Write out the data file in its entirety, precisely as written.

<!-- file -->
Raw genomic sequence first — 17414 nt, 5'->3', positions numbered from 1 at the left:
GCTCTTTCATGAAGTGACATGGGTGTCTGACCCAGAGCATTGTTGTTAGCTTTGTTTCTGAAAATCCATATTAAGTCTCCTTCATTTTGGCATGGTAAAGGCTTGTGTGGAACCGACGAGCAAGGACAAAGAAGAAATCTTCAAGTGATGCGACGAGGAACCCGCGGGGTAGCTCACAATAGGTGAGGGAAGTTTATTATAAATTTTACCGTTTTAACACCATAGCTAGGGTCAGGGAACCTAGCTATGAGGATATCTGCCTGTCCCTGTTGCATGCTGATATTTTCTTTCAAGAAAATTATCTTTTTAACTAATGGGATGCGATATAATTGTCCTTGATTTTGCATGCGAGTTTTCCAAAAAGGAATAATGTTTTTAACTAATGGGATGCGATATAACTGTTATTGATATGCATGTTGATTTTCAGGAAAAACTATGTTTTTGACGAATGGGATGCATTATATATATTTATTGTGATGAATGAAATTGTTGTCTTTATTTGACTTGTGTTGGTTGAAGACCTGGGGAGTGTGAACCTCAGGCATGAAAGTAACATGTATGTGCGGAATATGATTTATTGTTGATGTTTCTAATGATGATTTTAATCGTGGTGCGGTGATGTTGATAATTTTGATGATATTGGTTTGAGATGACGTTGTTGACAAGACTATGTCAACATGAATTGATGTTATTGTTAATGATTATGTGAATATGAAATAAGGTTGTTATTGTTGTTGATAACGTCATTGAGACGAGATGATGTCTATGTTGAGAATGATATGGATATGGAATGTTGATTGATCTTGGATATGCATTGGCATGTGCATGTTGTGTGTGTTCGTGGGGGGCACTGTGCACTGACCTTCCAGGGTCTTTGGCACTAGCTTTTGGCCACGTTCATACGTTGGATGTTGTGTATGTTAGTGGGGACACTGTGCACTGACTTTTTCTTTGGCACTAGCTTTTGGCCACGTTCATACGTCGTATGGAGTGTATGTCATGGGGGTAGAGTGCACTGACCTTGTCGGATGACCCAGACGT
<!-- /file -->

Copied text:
Raw genomic sequence first — 17414 nt, 5'->3', positions numbered from 1 at the left:
GCTCTTTCATGAAGTGACATGGGTGTCTGACCCAGAGCATTGTTGTTAGCTTTGTTTCTGAAAATCCATATTAAGTCTCCTTCATTTTGGCATGGTAAAGGCTTGTGTGGAACCGACGAGCAAGGACAAAGAAGAAATCTTCAAGTGATGCGACGAGGAACCCGCGGGGTAGCTCACAATAGGTGAGGGAAGTTTATTATAAATTTTACCGTTTTAACACCATAGCTAGGGTCAGGGAACCTAGCTATGAGGATATCTGCCTGTCCCTGTTGCATGCTGATATTTTCTTTCAAGAAAATTATCTTTTTAACTAATGGGATGCGATATAATTGTCCTTGATTTTGCATGCGAGTTTTCCAAAAAGGAATAATGTTTTTAACTAATGGGATGCGATATAACTGTTATTGATATGCATGTTGATTTTCAGGAAAAACTATGTTTTTGACGAATGGGATGCATTATATATATTTATTGTGATGAATGAAATTGTTGTCTTTATTTGACTTGTGTTGGTTGAAGACCTGGGGAGTGTGAACCTCAGGCATGAAAGTAACATGTATGTGCGGAATATGATTTATTGTTGATGTTTCTAATGATGATTTTAATCGTGGTGCGGTGATGTTGATAATTTTGATGATATTGGTTTGAGATGACGTTGTTGACAAGACTATGTCAACATGAATTGATGTTATTGTTAATGATTATGTGAATATGAAATAAGGTTGTTATTGTTGTTGATAACGTCATTGAGACGAGATGATGTCTATGTTGAGAATGATATGGATATGGAATGTTGATTGATCTTGGATATGCATTGGCATGTGCATGTTGTGTGTGTTCGTGGGGGGCACTGTGCACTGACCTTCCAGGGTCTTTGGCACTAGCTTTTGGCCACGTTCATACGTTGGATGTTGTGTATGTTAGTGGGGACACTGTGCACTGACTTTTTCTTTGGCACTAGCTTTTGGCCACGTTCATACGTCGTATGGAGTGTATGTCATGGGGGTAGAGTGCACTGACCTTGTCGGATGACCCAGACGT